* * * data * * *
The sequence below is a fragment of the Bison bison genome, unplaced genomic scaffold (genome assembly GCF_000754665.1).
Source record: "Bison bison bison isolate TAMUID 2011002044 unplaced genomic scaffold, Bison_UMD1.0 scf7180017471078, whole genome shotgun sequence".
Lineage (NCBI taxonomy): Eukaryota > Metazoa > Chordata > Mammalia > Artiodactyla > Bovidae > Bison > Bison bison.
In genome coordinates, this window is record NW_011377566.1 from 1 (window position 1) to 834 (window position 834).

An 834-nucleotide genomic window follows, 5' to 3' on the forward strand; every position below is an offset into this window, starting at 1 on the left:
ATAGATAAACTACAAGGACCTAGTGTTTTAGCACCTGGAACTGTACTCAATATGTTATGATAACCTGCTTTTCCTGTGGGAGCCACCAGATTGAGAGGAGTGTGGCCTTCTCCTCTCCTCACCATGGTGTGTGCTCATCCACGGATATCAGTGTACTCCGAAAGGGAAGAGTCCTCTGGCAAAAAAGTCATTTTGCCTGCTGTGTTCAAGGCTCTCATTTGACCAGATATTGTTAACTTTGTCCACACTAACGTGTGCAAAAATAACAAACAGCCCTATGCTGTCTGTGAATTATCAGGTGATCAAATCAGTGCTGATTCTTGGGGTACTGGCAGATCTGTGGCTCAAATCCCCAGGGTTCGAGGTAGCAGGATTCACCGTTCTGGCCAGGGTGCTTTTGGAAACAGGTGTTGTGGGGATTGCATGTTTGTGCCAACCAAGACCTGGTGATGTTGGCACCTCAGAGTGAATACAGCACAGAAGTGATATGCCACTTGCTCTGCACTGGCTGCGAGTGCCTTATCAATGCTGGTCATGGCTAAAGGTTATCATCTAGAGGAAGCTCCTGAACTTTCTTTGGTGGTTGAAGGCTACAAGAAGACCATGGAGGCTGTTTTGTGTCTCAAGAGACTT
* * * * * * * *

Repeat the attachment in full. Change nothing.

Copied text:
The sequence below is a fragment of the Bison bison genome, unplaced genomic scaffold (genome assembly GCF_000754665.1).
Source record: "Bison bison bison isolate TAMUID 2011002044 unplaced genomic scaffold, Bison_UMD1.0 scf7180017471078, whole genome shotgun sequence".
Lineage (NCBI taxonomy): Eukaryota > Metazoa > Chordata > Mammalia > Artiodactyla > Bovidae > Bison > Bison bison.
In genome coordinates, this window is record NW_011377566.1 from 1 (window position 1) to 834 (window position 834).

An 834-nucleotide genomic window follows, 5' to 3' on the forward strand; every position below is an offset into this window, starting at 1 on the left:
ATAGATAAACTACAAGGACCTAGTGTTTTAGCACCTGGAACTGTACTCAATATGTTATGATAACCTGCTTTTCCTGTGGGAGCCACCAGATTGAGAGGAGTGTGGCCTTCTCCTCTCCTCACCATGGTGTGTGCTCATCCACGGATATCAGTGTACTCCGAAAGGGAAGAGTCCTCTGGCAAAAAAGTCATTTTGCCTGCTGTGTTCAAGGCTCTCATTTGACCAGATATTGTTAACTTTGTCCACACTAACGTGTGCAAAAATAACAAACAGCCCTATGCTGTCTGTGAATTATCAGGTGATCAAATCAGTGCTGATTCTTGGGGTACTGGCAGATCTGTGGCTCAAATCCCCAGGGTTCGAGGTAGCAGGATTCACCGTTCTGGCCAGGGTGCTTTTGGAAACAGGTGTTGTGGGGATTGCATGTTTGTGCCAACCAAGACCTGGTGATGTTGGCACCTCAGAGTGAATACAGCACAGAAGTGATATGCCACTTGCTCTGCACTGGCTGCGAGTGCCTTATCAATGCTGGTCATGGCTAAAGGTTATCATCTAGAGGAAGCTCCTGAACTTTCTTTGGTGGTTGAAGGCTACAAGAAGACCATGGAGGCTGTTTTGTGTCTCAAGAGACTT